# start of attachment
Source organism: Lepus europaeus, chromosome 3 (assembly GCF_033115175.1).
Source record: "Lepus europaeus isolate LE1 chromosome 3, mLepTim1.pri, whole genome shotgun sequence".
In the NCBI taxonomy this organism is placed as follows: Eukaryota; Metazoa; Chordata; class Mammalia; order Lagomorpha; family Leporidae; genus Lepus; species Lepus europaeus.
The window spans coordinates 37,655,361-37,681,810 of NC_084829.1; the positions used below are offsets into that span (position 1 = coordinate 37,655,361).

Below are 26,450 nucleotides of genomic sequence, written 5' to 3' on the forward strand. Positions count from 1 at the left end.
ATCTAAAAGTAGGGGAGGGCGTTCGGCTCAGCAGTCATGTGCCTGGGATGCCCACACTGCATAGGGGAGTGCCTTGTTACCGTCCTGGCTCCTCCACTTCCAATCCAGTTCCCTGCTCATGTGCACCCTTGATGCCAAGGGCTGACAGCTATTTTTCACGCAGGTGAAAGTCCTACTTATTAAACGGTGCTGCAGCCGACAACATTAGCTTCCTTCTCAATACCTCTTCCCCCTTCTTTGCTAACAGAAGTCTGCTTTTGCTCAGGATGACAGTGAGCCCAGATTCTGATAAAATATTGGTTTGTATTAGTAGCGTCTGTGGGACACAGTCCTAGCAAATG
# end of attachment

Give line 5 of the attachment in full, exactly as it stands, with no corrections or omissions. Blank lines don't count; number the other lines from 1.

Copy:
Below are 26,450 nucleotides of genomic sequence, written 5' to 3' on the forward strand. Positions count from 1 at the left end.